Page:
When Norman Lear Took a Boston-Made TV Show National
Legendary television producer Norman Lear has passed away at the age of 101, and left his mark on the industry that will be felt for generations to come.
As the producer of programs such as All in the Family, The Jeffersons, Good Times, Sanford and Son, One Day at a Time and so many more, Lear set the tone for America in the 1970s with television that not only offered entertainment but also provided much-needed social commentary for the time.
Lear made the decades-old sitcom format feel fresh and new, and he never stopped looking for ways to innovate. In just the past few years, he produced special live performances of classic scripts from All in the Family and The Jeffersons and a reboot of One Day at a Time.
Once upon a time, Lear also took a sitcom that was being locally produced in Boston and put it on a national stage, albeit briefly. The Baxters was a very innovative program but was perhaps a bit too ahead of its time.
The Baxters was created by Hubert Jessup, a Harvard Divinity School graduate. The program was produced in-house by Boston’s WCVB-TV Channel 5.
It was part of the station’s late-70s initiative to produce its own programming rather than rely on first-run syndication and network reruns, overseen by General Manager Bob Bennett, whom Lear once told the New York Times was “the best local broadcaster in the nation.”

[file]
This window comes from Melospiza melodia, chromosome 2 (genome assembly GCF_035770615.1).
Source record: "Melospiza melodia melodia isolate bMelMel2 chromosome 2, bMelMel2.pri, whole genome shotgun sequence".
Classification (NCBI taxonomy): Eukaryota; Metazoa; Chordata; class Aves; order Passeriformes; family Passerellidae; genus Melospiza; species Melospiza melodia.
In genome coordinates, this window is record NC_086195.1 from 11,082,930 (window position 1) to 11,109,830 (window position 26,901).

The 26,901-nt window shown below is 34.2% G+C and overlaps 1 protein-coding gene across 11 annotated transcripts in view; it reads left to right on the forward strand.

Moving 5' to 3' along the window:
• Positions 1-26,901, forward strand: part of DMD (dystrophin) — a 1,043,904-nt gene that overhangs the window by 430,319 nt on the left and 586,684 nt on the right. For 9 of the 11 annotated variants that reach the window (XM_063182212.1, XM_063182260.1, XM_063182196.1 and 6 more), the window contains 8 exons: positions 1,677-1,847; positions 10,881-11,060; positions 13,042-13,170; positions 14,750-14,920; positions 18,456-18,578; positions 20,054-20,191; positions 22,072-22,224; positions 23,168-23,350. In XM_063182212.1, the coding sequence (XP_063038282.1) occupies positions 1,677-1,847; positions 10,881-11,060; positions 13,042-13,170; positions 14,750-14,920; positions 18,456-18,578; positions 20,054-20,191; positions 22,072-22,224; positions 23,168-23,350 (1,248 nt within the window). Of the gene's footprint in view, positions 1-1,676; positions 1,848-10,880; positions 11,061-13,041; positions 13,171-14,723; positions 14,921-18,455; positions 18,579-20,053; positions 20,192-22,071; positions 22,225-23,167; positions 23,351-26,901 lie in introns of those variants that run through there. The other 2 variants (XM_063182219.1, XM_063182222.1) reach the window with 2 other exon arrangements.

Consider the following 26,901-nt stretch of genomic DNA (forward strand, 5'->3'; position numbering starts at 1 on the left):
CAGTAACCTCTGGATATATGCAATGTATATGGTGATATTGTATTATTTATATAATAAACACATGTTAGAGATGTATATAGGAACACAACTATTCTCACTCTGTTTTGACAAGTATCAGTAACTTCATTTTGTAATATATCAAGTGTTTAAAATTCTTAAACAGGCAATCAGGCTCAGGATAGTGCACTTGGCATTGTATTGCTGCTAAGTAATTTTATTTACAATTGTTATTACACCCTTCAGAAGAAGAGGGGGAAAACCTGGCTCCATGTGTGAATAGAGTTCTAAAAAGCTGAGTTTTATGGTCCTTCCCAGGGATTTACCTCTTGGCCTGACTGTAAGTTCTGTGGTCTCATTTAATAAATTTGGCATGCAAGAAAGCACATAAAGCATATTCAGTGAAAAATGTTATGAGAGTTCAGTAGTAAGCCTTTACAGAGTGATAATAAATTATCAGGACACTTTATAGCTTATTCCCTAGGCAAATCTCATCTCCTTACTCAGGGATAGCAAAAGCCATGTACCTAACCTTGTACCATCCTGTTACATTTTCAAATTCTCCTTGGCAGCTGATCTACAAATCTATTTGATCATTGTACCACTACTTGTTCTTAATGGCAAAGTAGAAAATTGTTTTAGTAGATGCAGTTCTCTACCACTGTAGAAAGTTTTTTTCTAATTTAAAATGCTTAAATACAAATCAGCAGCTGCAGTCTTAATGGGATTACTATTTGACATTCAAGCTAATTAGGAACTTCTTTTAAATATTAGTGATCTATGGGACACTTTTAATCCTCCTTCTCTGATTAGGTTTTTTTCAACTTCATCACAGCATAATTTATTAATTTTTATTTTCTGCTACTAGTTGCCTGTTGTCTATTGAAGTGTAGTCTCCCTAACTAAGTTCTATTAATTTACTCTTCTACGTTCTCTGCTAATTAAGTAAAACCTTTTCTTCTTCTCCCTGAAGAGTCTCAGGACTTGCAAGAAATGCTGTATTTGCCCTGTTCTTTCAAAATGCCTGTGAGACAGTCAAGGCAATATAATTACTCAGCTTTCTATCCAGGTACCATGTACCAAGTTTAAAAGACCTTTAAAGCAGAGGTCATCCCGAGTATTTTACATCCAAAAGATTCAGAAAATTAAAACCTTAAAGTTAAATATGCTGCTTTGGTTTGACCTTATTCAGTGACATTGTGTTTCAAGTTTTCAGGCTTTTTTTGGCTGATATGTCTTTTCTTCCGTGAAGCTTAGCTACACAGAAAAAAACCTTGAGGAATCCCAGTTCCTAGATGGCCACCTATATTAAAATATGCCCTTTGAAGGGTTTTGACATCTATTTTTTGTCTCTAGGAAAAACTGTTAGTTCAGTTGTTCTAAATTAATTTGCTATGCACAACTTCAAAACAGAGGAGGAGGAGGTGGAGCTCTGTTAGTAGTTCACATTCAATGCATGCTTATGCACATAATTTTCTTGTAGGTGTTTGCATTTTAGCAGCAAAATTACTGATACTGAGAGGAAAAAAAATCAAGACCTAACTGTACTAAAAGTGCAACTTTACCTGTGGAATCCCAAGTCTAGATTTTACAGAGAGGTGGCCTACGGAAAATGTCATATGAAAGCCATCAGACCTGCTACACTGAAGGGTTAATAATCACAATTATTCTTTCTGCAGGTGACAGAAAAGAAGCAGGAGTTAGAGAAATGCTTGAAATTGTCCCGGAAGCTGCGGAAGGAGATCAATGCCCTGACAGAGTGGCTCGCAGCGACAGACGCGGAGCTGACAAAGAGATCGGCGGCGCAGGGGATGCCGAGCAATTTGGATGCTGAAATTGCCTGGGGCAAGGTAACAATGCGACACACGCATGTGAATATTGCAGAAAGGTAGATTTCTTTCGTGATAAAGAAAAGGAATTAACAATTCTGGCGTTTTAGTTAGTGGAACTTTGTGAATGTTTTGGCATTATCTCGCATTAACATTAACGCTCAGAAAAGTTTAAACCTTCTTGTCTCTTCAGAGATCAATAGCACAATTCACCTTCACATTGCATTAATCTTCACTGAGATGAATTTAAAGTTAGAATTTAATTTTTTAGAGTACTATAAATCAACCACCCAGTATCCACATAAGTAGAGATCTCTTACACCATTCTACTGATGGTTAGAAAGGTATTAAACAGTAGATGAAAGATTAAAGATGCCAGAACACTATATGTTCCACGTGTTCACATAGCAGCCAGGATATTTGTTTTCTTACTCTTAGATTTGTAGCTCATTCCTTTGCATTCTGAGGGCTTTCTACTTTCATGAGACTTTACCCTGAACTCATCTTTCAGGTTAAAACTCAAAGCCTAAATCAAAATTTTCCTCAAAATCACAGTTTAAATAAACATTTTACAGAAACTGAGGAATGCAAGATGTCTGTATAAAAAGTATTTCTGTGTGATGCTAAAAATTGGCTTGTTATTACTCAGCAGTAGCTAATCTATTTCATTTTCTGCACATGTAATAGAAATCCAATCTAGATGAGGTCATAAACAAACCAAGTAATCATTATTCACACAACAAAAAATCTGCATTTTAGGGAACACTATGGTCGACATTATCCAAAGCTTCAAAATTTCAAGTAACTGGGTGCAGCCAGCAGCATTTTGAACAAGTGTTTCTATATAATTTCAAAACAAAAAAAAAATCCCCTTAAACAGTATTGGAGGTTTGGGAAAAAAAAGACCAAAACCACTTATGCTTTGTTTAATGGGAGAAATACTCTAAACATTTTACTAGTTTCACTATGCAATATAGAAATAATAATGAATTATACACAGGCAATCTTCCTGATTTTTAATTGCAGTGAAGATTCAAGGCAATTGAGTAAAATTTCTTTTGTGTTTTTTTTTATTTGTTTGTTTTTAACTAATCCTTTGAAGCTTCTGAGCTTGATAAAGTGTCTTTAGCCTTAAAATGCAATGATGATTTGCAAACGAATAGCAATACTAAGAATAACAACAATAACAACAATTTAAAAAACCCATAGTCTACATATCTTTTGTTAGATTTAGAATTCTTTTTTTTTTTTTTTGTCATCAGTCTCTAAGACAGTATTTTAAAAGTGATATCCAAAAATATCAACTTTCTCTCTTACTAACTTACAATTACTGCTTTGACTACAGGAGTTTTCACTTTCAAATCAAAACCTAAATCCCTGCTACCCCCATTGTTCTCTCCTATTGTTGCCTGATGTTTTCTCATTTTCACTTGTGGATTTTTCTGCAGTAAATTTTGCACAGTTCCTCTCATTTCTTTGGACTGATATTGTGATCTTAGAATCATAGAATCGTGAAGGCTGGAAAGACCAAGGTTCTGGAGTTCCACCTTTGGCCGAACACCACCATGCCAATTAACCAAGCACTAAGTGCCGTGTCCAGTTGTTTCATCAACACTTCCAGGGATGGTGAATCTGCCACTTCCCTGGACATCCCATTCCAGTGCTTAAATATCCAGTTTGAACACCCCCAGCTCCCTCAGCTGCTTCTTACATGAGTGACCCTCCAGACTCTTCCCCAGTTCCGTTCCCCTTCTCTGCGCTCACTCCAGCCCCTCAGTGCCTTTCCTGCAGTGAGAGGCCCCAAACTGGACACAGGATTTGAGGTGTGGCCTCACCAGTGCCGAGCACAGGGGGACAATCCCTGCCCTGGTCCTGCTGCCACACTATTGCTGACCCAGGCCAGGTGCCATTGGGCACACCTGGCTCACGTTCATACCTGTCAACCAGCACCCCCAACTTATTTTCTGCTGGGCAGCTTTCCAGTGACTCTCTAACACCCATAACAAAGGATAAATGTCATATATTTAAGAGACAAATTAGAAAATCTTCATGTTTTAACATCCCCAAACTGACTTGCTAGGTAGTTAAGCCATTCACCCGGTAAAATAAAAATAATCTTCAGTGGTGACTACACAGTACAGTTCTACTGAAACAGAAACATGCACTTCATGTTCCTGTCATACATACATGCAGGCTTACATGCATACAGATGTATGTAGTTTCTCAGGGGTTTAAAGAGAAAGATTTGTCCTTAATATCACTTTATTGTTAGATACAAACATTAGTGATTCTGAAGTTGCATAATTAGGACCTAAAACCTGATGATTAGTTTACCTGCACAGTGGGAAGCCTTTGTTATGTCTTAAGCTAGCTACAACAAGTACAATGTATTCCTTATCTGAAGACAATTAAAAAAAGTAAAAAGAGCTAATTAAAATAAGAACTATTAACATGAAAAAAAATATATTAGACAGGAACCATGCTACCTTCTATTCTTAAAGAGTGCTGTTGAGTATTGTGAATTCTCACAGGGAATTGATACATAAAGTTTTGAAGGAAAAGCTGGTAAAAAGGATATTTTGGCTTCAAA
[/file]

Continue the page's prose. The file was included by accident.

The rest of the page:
The show told the story of the Baxter family, an average American family facing the social issues of the day. The first 15 minutes of the program would be the family tackling whatever the issue was that week; the second 15 minutes would feature a live studio audience interacting with panelists to discuss that issue in depth.
The show premiered on WCVB in 1977 and aired there until the first half of 1979. The program caught the attention of Lear, who at the time had at least half a dozen shows on network television.
Lear took over The Baxters and sold it into first-run syndication for the 1979-80 television season, bringing its unique format to a national audience. While he kept the split sitcom-talk show format, he did bring in a new cast and changed the characters.
After one season, Lear sold the show to a Canadian production company, which again recast the show but kept the format. It only lasted one more season before the plug was pulled.
Lear changed the landscape of television and what TV could be, and although the Baxters were never as big as the Bunkers, the Jeffersons or the Evans family, it’s nice to know that Lear, a New Haven, Connecticut native, was able to recognize when a local Boston station was doing the same.
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